Thursday, 21 May 2009

Déjà Vu


Rudyard Kipling once wrote, "Asia is not going to be civilized after the methods of the West. There is too much Asia and s
he is too old."

... I'm not at all sure about the recent AfPak/PakAf strategy emanating from the US. The Americans are failing miserably in Afghanistan because increasingly the Afghans associate them with military and not aid and development. There's a protracted war with the Taliban where there are many civilian casualties. Then there are the Drone Attacks launched by Americans in the Pashtoon belt to target the militants (whilst Washington and Islamabad look the other way). This does the Americans no favours amongst local civilians. Kinds of feeds the beast they say that they are trying to tame. See Eric Maroglis's commentary on the issue.

The AfPak/PakAf strategy sets out a pathway, that we've been along before. US failure to bring peace and order to the Pashtoon belt, is now the joint responsibility of the US and Pakistan military. There's lots of talk about financial aid, military upsurges, engaging Pakistan's civil and military leadership and nation building through increased diplomatic ties etc. There are promises of huge amounts of US dollars being pumped into Pakistan to manage (through brute force if needed) the restive Khyber. With an impoverished economy, the obligations to comply are self-evident. The US calls the shots. Pakistan pulls the trigger.

Déjà Vu: Circular History

Isn't this a case of US policy to Afghanistan being directed through Pakistan another instance of déjà vu? Think Afghan Mujahideen vs the Soviets - it was to all effects America's war too, chanelled through Pakistan. Whilst it is acknowledged that the restive areas of Afghanistan and Pakistan in the tribal Pashtoon belt are important, the press-release of the AfPak/PakAf strategy doesn't really talk about engaging with the leadership in Pashtoon areas. It focuses mainly on the establishment - the military and the weak governments in Kabul and Islamabad. 

Does anybody believe that the military campaign in the Malakand Division and the displacement now of about 2.5 million people, that the US (renting out the Pakistan army) will break the Pashtoon spirit? The Taliban came from somewhere, someone trained and armed them and they have drawn their recruits from amongst the disaffected and unemployed in the tribal areas. But the Taliban and the Pashtoons are not the same. The sad part is that from deep within the Pashtoon areas, the Taliban have risen from apparent obscurity and have shaken the notion of what it is to be Pashtoon by means of violent break with our cultural past. Two and a half million people displaced, so far (and likely to increase), scattered and broken and living on the plains in tents are not Taliban.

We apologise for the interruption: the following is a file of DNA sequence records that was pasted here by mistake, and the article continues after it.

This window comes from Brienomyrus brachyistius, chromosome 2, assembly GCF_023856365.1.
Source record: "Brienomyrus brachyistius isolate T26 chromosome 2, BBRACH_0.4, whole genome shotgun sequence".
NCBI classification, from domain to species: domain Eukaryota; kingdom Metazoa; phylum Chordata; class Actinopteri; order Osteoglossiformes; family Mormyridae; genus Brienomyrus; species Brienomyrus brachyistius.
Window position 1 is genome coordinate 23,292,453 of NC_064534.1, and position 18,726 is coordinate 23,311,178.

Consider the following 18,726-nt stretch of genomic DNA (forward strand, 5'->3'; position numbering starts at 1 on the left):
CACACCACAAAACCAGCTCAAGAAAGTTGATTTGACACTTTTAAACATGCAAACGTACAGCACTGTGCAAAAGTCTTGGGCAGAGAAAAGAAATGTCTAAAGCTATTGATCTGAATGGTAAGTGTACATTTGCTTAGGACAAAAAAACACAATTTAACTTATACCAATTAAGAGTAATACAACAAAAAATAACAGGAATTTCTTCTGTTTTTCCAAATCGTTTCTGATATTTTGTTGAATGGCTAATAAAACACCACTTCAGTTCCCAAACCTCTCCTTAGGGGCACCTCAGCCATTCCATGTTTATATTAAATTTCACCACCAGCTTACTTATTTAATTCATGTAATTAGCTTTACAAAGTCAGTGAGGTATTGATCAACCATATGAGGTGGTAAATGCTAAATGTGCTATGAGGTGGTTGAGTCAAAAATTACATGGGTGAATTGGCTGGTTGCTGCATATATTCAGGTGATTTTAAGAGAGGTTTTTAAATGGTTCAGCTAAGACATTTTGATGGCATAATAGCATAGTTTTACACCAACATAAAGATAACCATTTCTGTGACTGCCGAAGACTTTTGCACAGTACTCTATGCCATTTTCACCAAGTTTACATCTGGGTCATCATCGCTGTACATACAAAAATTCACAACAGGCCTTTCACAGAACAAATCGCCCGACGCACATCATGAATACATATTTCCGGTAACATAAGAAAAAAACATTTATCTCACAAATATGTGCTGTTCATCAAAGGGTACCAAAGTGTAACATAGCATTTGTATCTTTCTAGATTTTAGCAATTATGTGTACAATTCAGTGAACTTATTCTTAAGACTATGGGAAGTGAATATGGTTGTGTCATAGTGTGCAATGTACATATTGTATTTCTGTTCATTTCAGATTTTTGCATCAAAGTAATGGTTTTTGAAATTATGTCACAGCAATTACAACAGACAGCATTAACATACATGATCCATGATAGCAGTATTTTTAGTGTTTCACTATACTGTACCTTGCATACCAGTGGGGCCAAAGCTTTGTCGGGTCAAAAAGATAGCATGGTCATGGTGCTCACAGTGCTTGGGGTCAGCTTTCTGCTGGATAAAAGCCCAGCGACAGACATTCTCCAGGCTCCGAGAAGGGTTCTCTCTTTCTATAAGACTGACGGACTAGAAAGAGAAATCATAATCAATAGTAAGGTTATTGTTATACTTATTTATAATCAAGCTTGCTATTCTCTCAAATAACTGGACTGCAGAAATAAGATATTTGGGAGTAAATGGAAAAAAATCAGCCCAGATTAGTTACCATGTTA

There's a lot at stake here and one can see why some may blame the Americans if the Taliban are not broken soon. The track record doesn't make one very optimistic. American involvement in Afghanistan puts us all in the situation that we find ourselves in today. Afghanistan and Pakistan need roads, and electricity, they need clean water and development so that people can go back to their villages and live a decent life. Disengage with people's long term needs by destroying their lives and livelihoods and keeping them in camps makes them vulnerable to the messages of swift justice, revolution and order of the Taliban. If the US doesn't deliver and displaced people are sent back to the tribal areas, then the human time bomb ticks on.

History is a great teacher if we look back and are prepared to learn. The Brits, the Russians and the Americans have all been caught up in fighting protracted wars with the Pashtoons, so Pakistan should know better. The difference between the aforementioned examples and the Pakistan military operations are that the former were/are fighting in foreign climes. This is Pakistan's own backyard and the perception is that Pakistan is doing Americas dirty work. Also crucially, for the Pakistan army the situation is even more critical - warfare weaponry and techniques have changed and arial bombing by the technologically superior is met with suicide blasts by those on the ground. Of course, both hit the innocent - ordinary civilians - women; children; menfolk. This is where I'm most saddened.

Muted Voices

I wish the world could see it from another perspective. Pashtoons are tired of the wars in Afghanistan; tired of great games played out between the Russians, the US and earlier British Imperial forces. Tired of the war on terror, and tired of being associated with the Taliban. Tired with the hopeless lack of investment by successive governments on the receiving end of US aid to build up utility, education, communication and road infrastructures. Tired of being exposed to third-rate schooling options. Tired of being considered backwards and treated as so, and tired of being muted and constantly ignored.

No comments:

Post a Comment

Related Posts Plugin for WordPress, Blogger...